May 30, 2016

Homework Help: To Sheryl: polarity

Posted by DrBob222 on Wednesday, September 27, 2006 at 3:56pm.

The exact question is: Benzyl alcohol (bp 205 degree C) was selected by a student to crystallize fluorenol (mp 153-154 degrees C) because the solubility characteristics of this solvent are appropriate. However, this solvent is not a good choice. Explain.

So the melting point looks okay and both would seem to be nonpolar, according to your researches. What else could it be?

I talked to my friend at lunch. He has a Ph. D. in organic chemistry. The OH on the fluorene (to become fluorenol) is somewhat acidic making it somewhat polar. But the REAL problem is that benzyl alcohol (which isn't very polar either)is just too good a solvent; i.e. the same reasoning we went through on the biphenyl/benzene crystallization. The fluorenol is so soluble in benzyl alcohol that very little can be removed after solution so it is a poor solvent for purposes of recrystallization. I hope this information is useful. BTW, I thought some more about the Buchner funnel/saturated solution question we were discussing. We know, of course, that cooling will take place and that some of the solute probably will ppt which makes solute appear as a solid on th funnel as well as in the liquid that goes through the funnel. Therefore, a good separation is not obtained BETWEEN THE SOLUTE AND THE SOLVENT. But that may not be the real question. Why did we filter the saturated solution in the first place. If because we want to seaparate some solid impurities from the solute in the saturated solution, we will have the solid impurities along with some of the crystallized solute in the Buchner funnel. Again, if the solute is what we are interesting in collecting, then the yield suffers because some of the product has been removed from the solvent and is mixed in with the solid impurities.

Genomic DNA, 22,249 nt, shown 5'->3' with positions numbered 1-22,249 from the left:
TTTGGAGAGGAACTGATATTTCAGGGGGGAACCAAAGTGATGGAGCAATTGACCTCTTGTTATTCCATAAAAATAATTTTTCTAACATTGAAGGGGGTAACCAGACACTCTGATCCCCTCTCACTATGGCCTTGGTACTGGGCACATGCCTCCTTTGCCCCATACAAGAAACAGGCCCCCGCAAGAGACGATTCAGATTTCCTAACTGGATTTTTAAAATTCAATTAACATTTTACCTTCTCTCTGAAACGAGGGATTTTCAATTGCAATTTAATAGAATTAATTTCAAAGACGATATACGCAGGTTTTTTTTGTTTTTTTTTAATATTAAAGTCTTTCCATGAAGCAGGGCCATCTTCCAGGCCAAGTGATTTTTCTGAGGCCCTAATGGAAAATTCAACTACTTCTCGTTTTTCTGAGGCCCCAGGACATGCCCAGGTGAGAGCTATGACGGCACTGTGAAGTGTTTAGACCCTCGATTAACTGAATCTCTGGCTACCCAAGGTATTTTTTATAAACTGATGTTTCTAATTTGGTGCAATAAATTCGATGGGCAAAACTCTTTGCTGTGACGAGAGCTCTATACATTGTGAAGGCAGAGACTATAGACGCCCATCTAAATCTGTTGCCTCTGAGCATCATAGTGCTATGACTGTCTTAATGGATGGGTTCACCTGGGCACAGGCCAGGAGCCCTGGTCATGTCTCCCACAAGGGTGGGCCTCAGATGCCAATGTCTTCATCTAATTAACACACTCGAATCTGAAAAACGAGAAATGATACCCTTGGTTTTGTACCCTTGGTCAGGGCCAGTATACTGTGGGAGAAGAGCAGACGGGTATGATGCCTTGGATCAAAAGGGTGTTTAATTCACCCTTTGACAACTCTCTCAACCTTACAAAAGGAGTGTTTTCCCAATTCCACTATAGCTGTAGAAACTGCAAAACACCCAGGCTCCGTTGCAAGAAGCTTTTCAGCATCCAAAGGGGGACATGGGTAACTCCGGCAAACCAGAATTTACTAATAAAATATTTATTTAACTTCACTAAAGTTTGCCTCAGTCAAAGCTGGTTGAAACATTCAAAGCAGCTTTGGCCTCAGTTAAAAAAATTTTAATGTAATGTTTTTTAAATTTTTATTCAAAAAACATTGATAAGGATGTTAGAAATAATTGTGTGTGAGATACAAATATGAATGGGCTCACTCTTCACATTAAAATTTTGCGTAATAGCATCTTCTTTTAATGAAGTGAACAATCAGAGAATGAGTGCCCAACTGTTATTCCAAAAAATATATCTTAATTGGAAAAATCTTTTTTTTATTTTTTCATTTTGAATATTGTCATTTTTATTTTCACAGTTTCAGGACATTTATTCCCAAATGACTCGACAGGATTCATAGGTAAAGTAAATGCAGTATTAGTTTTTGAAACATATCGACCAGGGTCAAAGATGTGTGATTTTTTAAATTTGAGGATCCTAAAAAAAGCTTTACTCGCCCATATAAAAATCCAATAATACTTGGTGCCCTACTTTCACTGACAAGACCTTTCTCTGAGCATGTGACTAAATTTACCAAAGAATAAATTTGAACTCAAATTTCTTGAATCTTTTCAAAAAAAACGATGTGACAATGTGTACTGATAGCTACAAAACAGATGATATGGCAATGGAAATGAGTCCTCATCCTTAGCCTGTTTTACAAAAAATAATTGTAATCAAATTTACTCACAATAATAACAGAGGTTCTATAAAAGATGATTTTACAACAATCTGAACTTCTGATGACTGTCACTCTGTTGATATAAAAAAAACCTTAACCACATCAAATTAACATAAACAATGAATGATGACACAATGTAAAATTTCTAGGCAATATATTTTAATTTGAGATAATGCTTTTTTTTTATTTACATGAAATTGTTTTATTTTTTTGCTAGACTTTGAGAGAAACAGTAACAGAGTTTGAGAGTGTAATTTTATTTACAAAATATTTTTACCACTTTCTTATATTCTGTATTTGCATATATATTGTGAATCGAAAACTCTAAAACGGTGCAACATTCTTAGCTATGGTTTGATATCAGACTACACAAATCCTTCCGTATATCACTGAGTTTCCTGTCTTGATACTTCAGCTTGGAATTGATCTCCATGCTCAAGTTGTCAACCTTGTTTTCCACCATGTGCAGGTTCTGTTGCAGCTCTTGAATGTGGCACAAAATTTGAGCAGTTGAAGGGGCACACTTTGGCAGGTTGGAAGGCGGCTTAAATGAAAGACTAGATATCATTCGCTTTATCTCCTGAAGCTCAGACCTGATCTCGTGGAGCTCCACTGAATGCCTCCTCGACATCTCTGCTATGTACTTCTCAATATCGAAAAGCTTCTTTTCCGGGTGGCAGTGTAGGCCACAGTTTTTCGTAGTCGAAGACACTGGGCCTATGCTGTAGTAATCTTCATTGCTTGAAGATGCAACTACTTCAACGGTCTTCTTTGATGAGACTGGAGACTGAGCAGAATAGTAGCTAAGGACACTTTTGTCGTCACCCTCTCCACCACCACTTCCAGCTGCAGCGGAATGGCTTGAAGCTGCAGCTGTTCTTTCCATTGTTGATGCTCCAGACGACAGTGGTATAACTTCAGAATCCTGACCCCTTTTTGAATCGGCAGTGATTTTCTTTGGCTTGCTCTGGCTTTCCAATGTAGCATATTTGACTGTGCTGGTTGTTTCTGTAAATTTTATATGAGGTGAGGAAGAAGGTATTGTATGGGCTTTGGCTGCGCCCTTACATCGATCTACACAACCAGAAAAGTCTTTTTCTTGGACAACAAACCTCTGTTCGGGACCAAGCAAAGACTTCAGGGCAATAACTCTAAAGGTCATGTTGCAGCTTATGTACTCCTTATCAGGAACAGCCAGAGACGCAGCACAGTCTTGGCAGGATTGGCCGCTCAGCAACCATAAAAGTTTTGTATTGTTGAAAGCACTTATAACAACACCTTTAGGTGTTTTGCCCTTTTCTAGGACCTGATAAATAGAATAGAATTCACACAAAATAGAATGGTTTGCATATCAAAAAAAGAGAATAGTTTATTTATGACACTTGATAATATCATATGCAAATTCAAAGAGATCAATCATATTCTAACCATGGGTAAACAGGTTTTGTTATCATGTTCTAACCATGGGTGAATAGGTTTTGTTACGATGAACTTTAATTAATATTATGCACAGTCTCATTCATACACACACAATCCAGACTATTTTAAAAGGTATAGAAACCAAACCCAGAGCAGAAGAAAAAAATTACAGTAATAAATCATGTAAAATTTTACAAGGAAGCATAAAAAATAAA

Thanks for the extra effort. Just got back from lab.

Hope you had a nice lunch with your friend.


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